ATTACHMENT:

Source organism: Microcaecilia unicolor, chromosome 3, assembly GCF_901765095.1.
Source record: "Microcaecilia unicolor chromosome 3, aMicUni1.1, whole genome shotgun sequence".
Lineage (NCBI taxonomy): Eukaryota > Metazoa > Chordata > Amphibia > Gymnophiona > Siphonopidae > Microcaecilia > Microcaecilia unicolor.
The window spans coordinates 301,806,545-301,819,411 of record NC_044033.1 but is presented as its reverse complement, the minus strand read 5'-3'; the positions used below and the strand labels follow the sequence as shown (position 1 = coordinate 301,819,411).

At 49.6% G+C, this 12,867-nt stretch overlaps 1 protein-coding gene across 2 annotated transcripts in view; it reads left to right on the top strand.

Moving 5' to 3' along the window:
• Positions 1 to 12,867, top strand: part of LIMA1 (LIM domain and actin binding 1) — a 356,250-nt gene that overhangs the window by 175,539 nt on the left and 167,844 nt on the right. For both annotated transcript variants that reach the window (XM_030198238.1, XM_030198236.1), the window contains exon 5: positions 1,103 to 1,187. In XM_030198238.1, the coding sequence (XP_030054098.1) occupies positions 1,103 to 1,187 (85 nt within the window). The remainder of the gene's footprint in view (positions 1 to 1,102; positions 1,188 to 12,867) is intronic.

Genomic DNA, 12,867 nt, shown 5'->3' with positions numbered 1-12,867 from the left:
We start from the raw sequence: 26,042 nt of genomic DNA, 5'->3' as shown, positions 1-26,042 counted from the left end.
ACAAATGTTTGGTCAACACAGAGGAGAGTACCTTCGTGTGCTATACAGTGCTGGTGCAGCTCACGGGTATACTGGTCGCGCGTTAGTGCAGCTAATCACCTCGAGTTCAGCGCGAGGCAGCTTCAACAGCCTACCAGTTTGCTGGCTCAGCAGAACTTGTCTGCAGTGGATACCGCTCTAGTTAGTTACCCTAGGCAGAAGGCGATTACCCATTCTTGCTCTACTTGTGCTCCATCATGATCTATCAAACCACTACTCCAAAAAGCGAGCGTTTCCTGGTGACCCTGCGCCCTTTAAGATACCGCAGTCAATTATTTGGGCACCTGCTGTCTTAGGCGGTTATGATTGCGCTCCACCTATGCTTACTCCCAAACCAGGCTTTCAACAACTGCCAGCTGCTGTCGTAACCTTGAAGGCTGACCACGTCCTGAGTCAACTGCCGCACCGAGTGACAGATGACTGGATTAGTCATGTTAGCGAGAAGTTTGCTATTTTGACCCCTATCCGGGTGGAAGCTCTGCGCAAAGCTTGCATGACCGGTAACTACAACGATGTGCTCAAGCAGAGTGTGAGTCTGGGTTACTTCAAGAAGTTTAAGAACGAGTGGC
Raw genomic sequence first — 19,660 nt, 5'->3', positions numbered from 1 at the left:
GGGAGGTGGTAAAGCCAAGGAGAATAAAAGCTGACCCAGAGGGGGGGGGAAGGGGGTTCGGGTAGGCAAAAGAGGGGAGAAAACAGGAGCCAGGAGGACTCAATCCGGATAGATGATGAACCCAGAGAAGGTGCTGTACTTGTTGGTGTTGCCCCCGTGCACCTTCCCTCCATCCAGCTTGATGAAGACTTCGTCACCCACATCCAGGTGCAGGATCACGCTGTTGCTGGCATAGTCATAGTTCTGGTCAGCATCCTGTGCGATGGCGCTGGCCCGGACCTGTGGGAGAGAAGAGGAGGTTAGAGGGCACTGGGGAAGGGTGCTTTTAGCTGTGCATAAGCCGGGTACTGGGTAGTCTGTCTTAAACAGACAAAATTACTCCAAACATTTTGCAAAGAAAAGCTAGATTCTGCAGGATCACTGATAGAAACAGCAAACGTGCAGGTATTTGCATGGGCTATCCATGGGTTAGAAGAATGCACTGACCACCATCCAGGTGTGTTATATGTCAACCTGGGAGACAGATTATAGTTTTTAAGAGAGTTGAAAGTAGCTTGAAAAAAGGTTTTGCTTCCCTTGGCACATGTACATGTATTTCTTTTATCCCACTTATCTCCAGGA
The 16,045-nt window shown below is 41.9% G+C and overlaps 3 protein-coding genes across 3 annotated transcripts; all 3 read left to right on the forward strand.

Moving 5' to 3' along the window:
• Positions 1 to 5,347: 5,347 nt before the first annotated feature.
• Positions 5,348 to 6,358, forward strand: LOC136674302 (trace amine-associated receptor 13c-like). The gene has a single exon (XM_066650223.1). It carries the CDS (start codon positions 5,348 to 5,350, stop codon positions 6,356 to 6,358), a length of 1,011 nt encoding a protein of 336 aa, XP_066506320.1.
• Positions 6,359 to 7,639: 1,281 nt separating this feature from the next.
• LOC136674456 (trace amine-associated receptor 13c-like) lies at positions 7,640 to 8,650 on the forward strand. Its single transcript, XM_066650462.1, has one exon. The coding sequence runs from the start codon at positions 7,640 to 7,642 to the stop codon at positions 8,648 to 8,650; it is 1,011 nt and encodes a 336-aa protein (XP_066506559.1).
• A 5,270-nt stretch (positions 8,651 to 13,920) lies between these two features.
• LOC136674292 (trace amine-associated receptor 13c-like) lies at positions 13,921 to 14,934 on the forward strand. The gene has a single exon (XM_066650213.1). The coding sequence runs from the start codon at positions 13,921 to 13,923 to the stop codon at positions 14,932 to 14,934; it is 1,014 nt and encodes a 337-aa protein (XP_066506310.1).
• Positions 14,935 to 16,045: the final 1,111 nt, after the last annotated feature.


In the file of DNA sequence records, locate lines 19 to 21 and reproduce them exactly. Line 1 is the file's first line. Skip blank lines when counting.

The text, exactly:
• A 5,270-nt stretch (positions 8,651 to 13,920) lies between these two features.
• LOC136674292 (trace amine-associated receptor 13c-like) lies at positions 13,921 to 14,934 on the forward strand. The gene has a single exon (XM_066650213.1). The coding sequence runs from the start codon at positions 13,921 to 13,923 to the stop codon at positions 14,932 to 14,934; it is 1,014 nt and encodes a 337-aa protein (XP_066506310.1).
• Positions 14,935 to 16,045: the final 1,111 nt, after the last annotated feature.